They set out again, but, the drunk carriage driver didn’t get them much further down the road before he ran them into another ditch and overturned the carriage. Apparently, Port had dosed off in between the crashes, as it was still the middle of the night, “but the bustle aw[o]ke me”. Port had plenty of experience driving coaches. He was gifted with a nice new carriage and the job of taxi driver in Nauvoo to spy on people as they got into town after his supposed assassination attempt. The other guards asked him to drive the carriage because the current driver was clearly too drunk to get them any further. Port proposed a deal. Take off the shackles and I’ll drive your cart. They didn’t take it, but he agreed to do the driving anyway. Him and a couple of the other prisoners put the carriage back on its wheels and Port with his hobbles still on, drove for the rest of the night.
They arrived in Jefferson City where Porter was boarded for two days and two nights. It was decided that he was to be taken to Independence, Missouri. They passed through Boonville on their way, which is the city Jo and friends were on their way to when they escaped during transport. Still under the care of this Fox guy who arrested him in the first place, they set out for Independence, which was a four-day journey. The posse was now passing between major cities and were able to travel during the day time. They arrived in Independence sometime around March 16th late in the evening.
Word quickly got around that the man who shot Lilburn Boggs, the underground enforcer of the Yankee Mohamet’s will, Porter Rockwell was in town and in the custody of the state. A crowd quickly assembled to witness the 5’8” terror of a man. Chants rang through the city to hang the demon on the spot. The due process of law awaited Port but he would have to survive the court date for said due process to be carried out. While the men of the crowd were kept at bay by the constables, including this Fox character, the younger boys of town decided to get in on the excitement by kicking and punching the shackled man as the crowd jeered.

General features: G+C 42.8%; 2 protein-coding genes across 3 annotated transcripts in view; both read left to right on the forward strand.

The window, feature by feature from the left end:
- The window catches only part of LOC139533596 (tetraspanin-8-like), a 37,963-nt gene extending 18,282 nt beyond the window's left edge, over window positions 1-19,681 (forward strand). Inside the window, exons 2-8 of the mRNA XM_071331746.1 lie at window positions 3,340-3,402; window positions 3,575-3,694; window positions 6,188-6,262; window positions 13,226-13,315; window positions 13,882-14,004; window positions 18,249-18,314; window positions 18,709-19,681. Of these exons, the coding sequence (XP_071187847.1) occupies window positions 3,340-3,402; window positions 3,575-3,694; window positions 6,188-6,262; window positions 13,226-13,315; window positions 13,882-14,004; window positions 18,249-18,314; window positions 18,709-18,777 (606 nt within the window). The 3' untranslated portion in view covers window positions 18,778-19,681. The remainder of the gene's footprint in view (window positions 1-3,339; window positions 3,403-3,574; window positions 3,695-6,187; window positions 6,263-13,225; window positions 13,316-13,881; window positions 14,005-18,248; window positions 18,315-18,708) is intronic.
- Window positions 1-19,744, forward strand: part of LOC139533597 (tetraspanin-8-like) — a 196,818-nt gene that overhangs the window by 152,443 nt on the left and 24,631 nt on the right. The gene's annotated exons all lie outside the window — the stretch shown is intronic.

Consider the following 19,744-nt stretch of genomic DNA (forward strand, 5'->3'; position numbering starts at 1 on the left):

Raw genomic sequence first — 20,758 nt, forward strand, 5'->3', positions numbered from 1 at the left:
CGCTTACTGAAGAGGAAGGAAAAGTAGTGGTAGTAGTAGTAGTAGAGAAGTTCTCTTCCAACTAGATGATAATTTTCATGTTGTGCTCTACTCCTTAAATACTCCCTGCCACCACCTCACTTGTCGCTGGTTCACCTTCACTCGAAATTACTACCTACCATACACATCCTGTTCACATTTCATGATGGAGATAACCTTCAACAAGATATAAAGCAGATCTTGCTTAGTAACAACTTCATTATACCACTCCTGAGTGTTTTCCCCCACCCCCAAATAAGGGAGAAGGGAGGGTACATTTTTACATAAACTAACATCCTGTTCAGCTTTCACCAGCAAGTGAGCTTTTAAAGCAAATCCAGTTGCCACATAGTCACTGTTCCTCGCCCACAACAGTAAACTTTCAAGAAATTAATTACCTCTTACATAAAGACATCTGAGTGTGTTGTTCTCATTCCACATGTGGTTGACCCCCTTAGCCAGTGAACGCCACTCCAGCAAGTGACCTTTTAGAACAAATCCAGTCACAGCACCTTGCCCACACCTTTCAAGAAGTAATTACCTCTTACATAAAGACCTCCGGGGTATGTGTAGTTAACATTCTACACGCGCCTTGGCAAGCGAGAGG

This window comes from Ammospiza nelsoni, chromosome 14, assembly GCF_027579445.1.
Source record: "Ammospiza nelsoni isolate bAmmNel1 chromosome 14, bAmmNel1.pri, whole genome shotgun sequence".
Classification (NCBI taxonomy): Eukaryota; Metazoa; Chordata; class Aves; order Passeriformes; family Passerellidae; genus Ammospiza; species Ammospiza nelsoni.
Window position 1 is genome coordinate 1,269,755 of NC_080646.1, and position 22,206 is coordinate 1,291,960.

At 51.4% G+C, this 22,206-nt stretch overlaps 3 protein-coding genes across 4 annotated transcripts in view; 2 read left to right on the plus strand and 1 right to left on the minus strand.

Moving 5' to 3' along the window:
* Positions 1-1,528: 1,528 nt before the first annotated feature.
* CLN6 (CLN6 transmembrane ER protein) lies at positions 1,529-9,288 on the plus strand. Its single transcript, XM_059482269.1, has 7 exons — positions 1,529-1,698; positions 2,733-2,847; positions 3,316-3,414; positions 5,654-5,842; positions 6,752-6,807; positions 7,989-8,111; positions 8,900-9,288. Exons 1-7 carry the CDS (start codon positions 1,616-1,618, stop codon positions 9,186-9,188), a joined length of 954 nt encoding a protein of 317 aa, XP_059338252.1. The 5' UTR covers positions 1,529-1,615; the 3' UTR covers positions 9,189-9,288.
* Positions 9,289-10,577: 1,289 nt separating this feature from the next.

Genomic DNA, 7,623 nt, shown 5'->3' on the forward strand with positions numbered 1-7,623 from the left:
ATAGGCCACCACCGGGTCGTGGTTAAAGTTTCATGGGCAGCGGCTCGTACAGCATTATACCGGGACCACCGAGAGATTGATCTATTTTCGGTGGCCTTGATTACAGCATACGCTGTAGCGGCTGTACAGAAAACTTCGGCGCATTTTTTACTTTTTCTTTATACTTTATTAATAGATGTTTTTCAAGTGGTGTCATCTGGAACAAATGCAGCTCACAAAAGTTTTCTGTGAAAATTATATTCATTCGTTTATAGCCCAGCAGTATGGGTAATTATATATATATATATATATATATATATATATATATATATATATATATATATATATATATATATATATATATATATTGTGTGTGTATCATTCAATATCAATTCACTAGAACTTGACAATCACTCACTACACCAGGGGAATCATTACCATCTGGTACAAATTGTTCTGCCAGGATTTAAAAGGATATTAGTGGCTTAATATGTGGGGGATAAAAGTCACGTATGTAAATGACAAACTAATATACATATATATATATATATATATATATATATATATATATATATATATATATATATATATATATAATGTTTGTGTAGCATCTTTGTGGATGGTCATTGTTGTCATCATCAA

They locked up Port for 2 days before assembling the proper documentation for a trial. He called it a sham trial. The arresting bounty hunter, Fox, testified on behalf of the prosecution. He claimed that Port had told him that he hadn’t been in the state of Missouri for five years, going back to the 1838 Mormon War. This was apparently not true. Port had been in Missouri from February to May of 1842 and had an alibi from his wife who gave birth at her parents house near Independence. Fox testifying that Port had told him he hadn’t been in Missouri since 1838 made it so they could hold him in contempt of court while the state compiled documents to properly prosecute him.
As a result of his lying, Port claims that Fox split a payout with another gentleman who corroborated Fox’s false testimony. Once again, this is all from Pistol Packin’ Port himself and I can’t unearth the actual court document in spite of hunting for a long time and reading a few articles about it. As a result of Fox’s testimony, Port was held in the Independence Jail. According to him, the judge couldn’t find a crime against him, but merely kept him in the jail for his own safety.
It’s always important to remember that, during this time, Port was public enemy number 2 in Missouri, while Joseph Smith was number 1. The Mormons had always been unpopular in Missouri since 1831. The war of 1838 only further vilified Mormons in the mind of Missourians. Boggs was responsible for pushing the Mormons out of Missouri, making him very popular among the majority of people living in Missouri, and very unpopular with the Mormons. Boggs was their avowed enemy, making him the friend of anybody who didn’t like Jo or the Mormons.
Whether or not Port actually shot Boggs, the people had already decided he was guilty, and that’s what mattered. The public wanted Port dead, he’d nearly killed their hero. The judge in Independence holding Port in the jail actually was in everybody’s best interest while the state decided what to do with him. If they released him, it wouldn’t be long before vigilante justice was served. If he was able to escape vigilante mobs, he’d take refuge in the Kingdom on the Mississippi and would never set foot back in the state.